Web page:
This was a bucket list trip. I was scheduled for my first ever surgery – a complete shoulder replacement – and I asked myself what did I most want to do – just in case … The answer was easy, I wanted to see a Bengal Tiger in India. I found a tour that included Tigers, the Taj Mahal and birds with Victor Emanuel Nature Tours. Another wonderful trip. We saw a number of tigers and I was blown away by the Taj Mahal. We also had 278 species including many wonderful, beautiful and charismatic ones. There were 18 species of waders, 15 shorebirds, an incredible 38 raptors including 8 owls, many parrots, and a little bit of everything else. My favorite was probably the Indian Peafowl – the so called Peacock of a number of gardens, estates and zoos in the U.S. In India they are wild.
Indian Peafowl – Kanha Tiger Reserve – January 8, 2011
Peru – November 2013
This was an odd trip in some ways. Some great highlights with lots of birds – over 400 species. I am sure there must have been a reason, but I cannot remember why I squeezed it into 2013. That was my Big Year in Washington state and I had already traveled to Texas for 10 days in April a good time to bird in state as well. I must have missed some birds then and now I was gone for 3 more weeks. (There was one bird I missed – the Vermilion Flycatcher that visited Ridgefield Refuge and was seen by many of my friends.)
The trip was with Field Guides and was focused on North Peruvian endemics. We had to make some mid-tour changes due to road washouts, but mostly pleasant travel. Somehow the tour, though just wasn’t fun. Maybe I was too worn out from the intensity of thr 10 months of Big Year birding in Washington. Mostly though it was that there was too much birding with the birders standing at one spot to try for an often poor quick look at a skulking bird to be ticked on a life list. Just not that satisfying.
But there were many good birds as well – with good views and even some photos. We saw 25 Tanagers , 50 Flycatchers and 39 Hummingbirds, 19 Raptors, 3 Quetzals/Trogons, 2 Guans and 2 Tinamous and lots of everything else including 50 species of “forest” birds that were the tough ones to find and see – Antwrens, Woodcreepers, Tapaculos, Antbirds, Spinetails and others.. It is hard not to choose the Cock of the Rock as a favorite but as a group, it was definitely the Hummingbirds and the Magnificent Spatuletail beats out all the others, although the Emerald Bellied Puffleg was a close second.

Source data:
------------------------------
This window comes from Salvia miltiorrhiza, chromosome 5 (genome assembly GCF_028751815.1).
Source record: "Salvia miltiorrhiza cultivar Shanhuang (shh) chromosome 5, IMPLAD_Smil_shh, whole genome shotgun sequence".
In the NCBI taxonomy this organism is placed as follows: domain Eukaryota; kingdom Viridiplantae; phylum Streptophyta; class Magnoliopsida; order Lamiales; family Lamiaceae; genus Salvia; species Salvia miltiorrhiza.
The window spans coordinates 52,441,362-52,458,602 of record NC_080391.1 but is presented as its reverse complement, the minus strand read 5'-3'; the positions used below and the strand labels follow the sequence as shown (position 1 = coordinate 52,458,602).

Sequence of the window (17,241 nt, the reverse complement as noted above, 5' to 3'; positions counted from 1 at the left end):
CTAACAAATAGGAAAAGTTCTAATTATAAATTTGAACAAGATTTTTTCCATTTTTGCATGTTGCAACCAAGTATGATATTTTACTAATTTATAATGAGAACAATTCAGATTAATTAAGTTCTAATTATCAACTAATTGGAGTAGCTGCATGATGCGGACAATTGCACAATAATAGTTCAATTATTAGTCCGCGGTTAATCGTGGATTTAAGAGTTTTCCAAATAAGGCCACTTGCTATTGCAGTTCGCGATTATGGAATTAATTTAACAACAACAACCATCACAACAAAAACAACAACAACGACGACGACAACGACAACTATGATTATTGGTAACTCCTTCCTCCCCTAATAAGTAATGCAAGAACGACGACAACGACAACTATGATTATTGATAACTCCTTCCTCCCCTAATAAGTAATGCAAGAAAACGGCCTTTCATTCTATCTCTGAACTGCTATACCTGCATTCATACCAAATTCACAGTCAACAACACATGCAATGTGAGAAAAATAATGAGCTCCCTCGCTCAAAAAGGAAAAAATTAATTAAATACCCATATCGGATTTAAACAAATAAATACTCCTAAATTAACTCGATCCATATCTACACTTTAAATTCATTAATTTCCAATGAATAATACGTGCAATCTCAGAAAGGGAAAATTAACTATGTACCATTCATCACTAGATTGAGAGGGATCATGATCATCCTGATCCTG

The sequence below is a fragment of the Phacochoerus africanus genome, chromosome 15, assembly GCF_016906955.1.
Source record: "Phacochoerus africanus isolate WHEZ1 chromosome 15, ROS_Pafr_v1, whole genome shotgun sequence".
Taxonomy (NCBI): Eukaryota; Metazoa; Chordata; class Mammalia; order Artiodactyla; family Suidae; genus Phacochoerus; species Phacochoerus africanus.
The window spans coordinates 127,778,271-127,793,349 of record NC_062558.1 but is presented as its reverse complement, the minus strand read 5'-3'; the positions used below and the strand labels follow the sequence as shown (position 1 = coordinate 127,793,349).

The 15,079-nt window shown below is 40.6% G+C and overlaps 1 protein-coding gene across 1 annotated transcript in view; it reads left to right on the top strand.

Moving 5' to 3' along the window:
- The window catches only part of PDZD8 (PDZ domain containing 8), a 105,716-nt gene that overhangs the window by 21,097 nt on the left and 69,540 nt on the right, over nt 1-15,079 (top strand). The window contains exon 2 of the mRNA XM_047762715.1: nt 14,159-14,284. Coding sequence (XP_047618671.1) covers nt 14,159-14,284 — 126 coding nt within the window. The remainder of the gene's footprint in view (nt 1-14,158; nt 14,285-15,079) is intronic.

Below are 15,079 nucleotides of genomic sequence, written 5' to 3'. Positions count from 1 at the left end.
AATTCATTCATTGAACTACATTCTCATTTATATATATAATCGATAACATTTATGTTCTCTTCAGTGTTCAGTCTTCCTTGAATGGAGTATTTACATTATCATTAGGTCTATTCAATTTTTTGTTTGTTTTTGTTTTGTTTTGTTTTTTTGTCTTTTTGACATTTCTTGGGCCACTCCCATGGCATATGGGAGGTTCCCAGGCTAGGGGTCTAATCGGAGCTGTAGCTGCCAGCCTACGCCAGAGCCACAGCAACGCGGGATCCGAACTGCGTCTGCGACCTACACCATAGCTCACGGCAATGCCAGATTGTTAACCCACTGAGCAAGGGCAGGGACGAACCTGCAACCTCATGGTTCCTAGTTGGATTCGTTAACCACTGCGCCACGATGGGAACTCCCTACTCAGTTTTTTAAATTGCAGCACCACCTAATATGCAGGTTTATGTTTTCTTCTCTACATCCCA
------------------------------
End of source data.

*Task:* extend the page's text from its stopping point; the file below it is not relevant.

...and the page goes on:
Magnificent Spatuletail – ACP Abra Patricia–Owlet Lodge – November 12, 2013
South Africa – October 2014
This trip was a joint program with the American Birding Association and Rockjumper – ten days with them and then a few days on my own in Kruger National Park. Africa is fantastic. Not quite as spectacular as Kenya – but very close. The visit started in Cape Town and ended in Johannesburg. Altogether 328 species of birds and many wonderful mammals as well. I would like to return to most places I have visited and that certainly applies to South Africa – beautiful area with endless things to fascinate.
Unlike Kenya, this trip to Africa included coastal birding and even a pelagic trip. The pelagic trip was a near disaster even though there were some good birds including three albatross species (Yellow Nosed, White Capped and Black Browed) and Southern Giant Petrel. The weather turned bad. Our boat lost one and then a second engine. It took 30 minutes to get one going again. Three albatross species were great, but the trip the day before had seven species including Royal and Wandering.
On this trip I also had my first (and so far only) penguin species – African Penguin, 7 Cuckoos, 30 Raptors, 8 Gallinaceous species, 4 Bustards, 6 Swifts, 3 Bee-eaters, 2 Rollers and 2 Sugarbirds. As in most of the previous entries, it is crazy to choose a favorite, but since that is the format I have elected, I do so here as well – BUT – I do get to change the rules when I want and since this is the last entry I will choose two – not just favorite birds for the trip but also two of my favorite all-time photos.
Lilac Breasted Roller
Where to next? I have a lot of travel ahead in the U.S. for a year or two and then will hopefully get a chance to go abroad again. So many places to go. These are definitely on the list: Botswana, Borneo, Ecuador, Turkey, Spain, Malaysia and…and…